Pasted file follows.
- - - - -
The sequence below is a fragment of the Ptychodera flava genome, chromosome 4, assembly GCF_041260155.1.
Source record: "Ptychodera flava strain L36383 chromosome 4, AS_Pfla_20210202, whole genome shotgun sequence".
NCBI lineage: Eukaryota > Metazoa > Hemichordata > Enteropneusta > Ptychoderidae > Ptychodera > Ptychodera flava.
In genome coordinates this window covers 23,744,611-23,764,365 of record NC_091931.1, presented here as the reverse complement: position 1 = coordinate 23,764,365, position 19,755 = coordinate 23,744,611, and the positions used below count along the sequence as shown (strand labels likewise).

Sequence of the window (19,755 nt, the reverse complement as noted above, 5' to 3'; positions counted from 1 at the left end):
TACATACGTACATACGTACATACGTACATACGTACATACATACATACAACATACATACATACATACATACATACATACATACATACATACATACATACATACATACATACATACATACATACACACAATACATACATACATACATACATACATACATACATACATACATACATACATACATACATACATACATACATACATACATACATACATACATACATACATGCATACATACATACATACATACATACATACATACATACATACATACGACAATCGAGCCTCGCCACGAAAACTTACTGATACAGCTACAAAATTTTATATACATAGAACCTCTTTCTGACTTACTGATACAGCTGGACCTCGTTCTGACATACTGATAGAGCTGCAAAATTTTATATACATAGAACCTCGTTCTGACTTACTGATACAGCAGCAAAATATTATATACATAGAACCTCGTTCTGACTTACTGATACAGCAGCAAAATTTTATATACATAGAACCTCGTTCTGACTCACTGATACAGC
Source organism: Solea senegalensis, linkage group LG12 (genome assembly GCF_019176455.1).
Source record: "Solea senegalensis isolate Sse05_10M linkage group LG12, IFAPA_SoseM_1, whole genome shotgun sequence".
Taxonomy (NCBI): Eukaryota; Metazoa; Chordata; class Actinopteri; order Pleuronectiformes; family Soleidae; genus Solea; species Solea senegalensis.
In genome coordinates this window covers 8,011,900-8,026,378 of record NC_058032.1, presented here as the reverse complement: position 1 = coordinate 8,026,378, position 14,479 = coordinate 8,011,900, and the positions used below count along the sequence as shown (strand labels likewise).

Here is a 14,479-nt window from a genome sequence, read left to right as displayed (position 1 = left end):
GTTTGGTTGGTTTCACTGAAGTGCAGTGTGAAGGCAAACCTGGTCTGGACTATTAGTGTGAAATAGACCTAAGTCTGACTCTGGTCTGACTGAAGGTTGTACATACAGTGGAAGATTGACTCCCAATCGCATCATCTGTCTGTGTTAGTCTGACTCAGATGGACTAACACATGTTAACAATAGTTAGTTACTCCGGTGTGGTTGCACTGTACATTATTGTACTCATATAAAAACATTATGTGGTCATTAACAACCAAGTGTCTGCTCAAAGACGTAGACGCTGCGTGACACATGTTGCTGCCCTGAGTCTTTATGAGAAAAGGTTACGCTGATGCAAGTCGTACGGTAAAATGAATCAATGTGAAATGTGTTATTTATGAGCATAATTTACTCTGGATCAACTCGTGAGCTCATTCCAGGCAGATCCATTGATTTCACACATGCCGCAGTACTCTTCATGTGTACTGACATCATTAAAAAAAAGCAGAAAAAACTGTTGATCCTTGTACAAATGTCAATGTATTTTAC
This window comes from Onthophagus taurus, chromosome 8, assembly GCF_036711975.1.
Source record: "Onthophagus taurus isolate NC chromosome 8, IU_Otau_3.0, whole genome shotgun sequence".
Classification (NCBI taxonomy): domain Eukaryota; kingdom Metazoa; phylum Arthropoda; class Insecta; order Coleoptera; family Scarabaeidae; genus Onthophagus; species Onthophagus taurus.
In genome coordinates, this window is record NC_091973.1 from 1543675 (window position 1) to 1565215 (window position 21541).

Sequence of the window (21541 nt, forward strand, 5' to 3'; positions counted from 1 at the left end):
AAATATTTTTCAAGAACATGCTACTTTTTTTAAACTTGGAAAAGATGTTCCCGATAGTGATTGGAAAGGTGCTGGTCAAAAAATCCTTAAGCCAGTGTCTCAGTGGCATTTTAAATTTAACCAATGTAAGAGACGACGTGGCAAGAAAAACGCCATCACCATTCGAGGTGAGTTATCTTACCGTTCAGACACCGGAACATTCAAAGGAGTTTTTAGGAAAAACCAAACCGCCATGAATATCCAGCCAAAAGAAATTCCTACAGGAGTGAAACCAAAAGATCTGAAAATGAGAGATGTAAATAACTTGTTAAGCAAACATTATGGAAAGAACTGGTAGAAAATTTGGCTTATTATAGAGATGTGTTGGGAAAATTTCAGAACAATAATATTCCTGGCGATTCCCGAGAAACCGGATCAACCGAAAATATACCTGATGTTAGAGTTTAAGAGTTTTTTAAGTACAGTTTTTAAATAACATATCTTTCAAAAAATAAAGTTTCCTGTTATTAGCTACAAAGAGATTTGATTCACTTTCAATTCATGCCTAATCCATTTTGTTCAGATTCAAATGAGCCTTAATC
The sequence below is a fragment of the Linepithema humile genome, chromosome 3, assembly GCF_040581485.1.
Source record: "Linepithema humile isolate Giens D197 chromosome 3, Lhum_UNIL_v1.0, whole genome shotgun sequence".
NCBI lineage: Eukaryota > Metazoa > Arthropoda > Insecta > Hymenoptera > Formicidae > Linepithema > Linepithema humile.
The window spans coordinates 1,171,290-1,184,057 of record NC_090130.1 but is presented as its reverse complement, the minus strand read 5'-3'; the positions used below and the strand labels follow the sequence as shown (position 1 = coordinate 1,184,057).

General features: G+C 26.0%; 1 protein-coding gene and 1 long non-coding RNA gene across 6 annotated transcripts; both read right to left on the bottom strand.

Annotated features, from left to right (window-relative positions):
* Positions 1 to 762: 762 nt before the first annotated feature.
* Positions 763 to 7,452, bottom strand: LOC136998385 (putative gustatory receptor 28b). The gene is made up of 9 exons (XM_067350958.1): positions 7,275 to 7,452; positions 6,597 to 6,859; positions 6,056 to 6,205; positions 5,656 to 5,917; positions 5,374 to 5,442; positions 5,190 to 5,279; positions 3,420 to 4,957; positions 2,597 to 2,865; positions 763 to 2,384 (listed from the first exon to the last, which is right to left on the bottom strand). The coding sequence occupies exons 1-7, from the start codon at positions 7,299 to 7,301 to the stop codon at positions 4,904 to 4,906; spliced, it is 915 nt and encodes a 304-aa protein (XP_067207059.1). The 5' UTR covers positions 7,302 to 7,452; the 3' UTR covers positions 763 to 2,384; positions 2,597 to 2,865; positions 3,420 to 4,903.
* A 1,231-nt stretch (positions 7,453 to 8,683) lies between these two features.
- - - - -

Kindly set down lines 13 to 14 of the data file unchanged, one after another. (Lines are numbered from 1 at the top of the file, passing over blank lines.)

This window comes from Onthophagus taurus, chromosome 8, assembly GCF_036711975.1.
Source record: "Onthophagus taurus isolate NC chromosome 8, IU_Otau_3.0, whole genome shotgun sequence".